Solaris Oilfield Infrastructure Files For $100 Million IPO

| About: Solaris Oilfield (SOI)
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Solaris Oilfield Services aims to raise expansion capital in an IPO.

The company provides mobile fracking support equipment that helps drillers increase flexibility and reduce costs.

I'm not positive on oilfield service providers due to downward macro pricing pressures that will keep a lid on demand for the near term.

Quick Take

Oil well completion services provider Solaris Oilfield Infrastructure, Inc. (NYSE:SOI) has filed an S-1 registration to sell $100 million of its Class A common stock in an IPO.

Solaris provides mobile well completion services to the U.S. shale oil & gas industry through its patented systems.

The overall oil glut is keeping a tight lid on price rises and thereby limiting production growth, so my inclination on oilfield service providers is to avoid them.

When we hear more details about valuation expectations, I’ll provide an update.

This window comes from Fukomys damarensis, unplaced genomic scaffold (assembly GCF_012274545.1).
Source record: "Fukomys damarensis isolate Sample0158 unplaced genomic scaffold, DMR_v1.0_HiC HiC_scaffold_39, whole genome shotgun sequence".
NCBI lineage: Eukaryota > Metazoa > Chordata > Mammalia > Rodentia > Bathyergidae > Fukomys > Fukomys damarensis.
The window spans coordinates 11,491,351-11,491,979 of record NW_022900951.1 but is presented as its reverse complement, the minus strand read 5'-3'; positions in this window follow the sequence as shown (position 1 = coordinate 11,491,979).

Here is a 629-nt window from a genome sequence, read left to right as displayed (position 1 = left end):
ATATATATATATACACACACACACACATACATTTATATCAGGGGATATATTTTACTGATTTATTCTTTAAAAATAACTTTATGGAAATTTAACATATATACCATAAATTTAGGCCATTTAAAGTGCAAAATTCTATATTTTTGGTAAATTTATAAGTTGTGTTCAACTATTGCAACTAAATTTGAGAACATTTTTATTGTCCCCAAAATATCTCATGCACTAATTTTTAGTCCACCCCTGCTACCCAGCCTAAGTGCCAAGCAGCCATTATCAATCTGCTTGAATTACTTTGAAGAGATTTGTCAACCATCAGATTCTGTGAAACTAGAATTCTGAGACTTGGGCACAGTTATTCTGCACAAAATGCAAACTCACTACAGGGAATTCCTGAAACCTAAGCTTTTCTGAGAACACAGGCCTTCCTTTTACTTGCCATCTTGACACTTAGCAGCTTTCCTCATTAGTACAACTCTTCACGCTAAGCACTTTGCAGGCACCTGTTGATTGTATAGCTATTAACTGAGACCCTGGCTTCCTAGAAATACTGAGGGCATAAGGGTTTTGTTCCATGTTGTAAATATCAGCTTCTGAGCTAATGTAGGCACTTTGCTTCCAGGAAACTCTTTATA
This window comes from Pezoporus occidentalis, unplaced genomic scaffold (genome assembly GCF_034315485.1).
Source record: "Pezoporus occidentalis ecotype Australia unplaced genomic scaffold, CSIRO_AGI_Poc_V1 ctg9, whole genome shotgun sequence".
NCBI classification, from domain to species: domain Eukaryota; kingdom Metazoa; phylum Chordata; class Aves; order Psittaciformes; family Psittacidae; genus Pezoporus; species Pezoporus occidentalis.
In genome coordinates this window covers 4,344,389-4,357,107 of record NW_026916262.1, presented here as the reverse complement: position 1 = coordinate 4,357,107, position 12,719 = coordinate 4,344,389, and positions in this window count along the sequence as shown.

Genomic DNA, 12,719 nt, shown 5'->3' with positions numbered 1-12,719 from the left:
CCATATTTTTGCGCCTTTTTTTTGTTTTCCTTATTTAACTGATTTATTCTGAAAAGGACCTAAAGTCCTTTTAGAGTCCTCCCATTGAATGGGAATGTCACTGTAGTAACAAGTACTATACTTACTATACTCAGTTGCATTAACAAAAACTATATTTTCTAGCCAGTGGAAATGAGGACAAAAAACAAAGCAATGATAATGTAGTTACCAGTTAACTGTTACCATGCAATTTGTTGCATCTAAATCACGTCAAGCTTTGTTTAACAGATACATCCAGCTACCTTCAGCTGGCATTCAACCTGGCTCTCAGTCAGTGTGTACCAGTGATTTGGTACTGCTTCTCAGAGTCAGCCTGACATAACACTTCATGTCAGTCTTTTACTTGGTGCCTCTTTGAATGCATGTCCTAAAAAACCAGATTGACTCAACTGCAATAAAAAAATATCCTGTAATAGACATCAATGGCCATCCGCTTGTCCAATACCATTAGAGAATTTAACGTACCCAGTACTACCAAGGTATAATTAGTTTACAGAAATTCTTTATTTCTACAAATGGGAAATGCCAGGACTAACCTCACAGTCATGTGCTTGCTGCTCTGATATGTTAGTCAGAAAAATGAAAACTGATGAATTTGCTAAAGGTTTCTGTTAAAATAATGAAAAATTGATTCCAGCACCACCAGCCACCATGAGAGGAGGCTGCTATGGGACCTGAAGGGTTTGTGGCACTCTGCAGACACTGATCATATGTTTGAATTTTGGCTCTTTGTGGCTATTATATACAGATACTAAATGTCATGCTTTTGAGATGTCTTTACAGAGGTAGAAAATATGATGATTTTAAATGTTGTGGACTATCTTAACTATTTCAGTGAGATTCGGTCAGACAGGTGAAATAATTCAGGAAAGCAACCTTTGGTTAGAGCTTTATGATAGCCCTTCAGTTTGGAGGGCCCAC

Houston, Texas-based Solaris was formed in 2014 as an LLC to provide a mobile delivery and storage system that helps improve operational efficiencies for E&P (Exploration & Production) companies drilling for oil & gas within shale formations in the United States.

The company is headed by founder and chairman William Zartler, and management is led by CEO Gregory Lanham, who has been in the oilfield services and exploration industry for most of his career.

Investors and major stockholders include private equity fund Yorktown Energy Partners XI and the company founder’s firm, Loadcraft Site Services.


Solaris has developed what it calls the Solaris Mobile Sand Silo System and Mobile Rail-to-Truck Transload System.

The two systems provide fracturing service operators with greater flexibility for remote wellpads while lowering costs and creating safer pad-level operations.

Below is a brief explainer video of the company’s Mobile Sand Silo System:

Solaris's customer base includes both E&P firms such as Devon Energy (NYSE:DVN) and EOG Resources (NYSE:EOG) as well as oilfield service providers such as ProPetro Services (NYSE:PUMP).

The company currently operates 33 mobile proppant systems and management says it expects ‘to increase our fleet to between 60 and 64 systems by the end of 2017 in response to customer demand.’

Market and Competition